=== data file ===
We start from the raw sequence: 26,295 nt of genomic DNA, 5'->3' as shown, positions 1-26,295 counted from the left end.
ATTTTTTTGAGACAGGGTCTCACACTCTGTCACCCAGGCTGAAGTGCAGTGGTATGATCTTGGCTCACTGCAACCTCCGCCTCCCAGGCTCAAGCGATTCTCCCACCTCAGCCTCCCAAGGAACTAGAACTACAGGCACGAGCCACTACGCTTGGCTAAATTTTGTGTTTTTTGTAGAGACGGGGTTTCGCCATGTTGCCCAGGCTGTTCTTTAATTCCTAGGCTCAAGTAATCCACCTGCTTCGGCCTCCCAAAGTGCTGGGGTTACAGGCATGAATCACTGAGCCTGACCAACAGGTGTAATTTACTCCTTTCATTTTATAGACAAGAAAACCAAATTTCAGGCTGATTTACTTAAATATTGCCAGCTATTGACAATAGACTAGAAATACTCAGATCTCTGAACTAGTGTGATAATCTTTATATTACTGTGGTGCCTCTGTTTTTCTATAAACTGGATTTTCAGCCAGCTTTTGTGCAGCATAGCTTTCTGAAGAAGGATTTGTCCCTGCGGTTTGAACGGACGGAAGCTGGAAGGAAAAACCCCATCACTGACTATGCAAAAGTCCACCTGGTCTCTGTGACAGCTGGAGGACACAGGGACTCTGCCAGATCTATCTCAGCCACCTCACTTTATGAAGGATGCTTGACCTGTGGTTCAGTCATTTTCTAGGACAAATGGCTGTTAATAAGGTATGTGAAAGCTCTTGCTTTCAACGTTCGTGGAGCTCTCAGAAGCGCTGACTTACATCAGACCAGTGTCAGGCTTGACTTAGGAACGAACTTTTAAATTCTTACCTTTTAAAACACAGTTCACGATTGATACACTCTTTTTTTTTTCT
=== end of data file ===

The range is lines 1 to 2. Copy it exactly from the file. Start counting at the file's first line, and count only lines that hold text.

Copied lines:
We start from the raw sequence: 26,295 nt of genomic DNA, 5'->3' as shown, positions 1-26,295 counted from the left end.
ATTTTTTTGAGACAGGGTCTCACACTCTGTCACCCAGGCTGAAGTGCAGTGGTATGATCTTGGCTCACTGCAACCTCCGCCTCCCAGGCTCAAGCGATTCTCCCACCTCAGCCTCCCAAGGAACTAGAACTACAGGCACGAGCCACTACGCTTGGCTAAATTTTGTGTTTTTTGTAGAGACGGGGTTTCGCCATGTTGCCCAGGCTGTTCTTTAATTCCTAGGCTCAAGTAATCCACCTGCTTCGGCCTCCCAAAGTGCTGGGGTTACAGGCATGAATCACTGAGCCTGACCAACAGGTGTAATTTACTCCTTTCATTTTATAGACAAGAAAACCAAATTTCAGGCTGATTTACTTAAATATTGCCAGCTATTGACAATAGACTAGAAATACTCAGATCTCTGAACTAGTGTGATAATCTTTATATTACTGTGGTGCCTCTGTTTTTCTATAAACTGGATTTTCAGCCAGCTTTTGTGCAGCATAGCTTTCTGAAGAAGGATTTGTCCCTGCGGTTTGAACGGACGGAAGCTGGAAGGAAAAACCCCATCACTGACTATGCAAAAGTCCACCTGGTCTCTGTGACAGCTGGAGGACACAGGGACTCTGCCAGATCTATCTCAGCCACCTCACTTTATGAAGGATGCTTGACCTGTGGTTCAGTCATTTTCTAGGACAAATGGCTGTTAATAAGGTATGTGAAAGCTCTTGCTTTCAACGTTCGTGGAGCTCTCAGAAGCGCTGACTTACATCAGACCAGTGTCAGGCTTGACTTAGGAACGAACTTTTAAATTCTTACCTTTTAAAACACAGTTCACGATTGATACACTCTTTTTTTTTTCT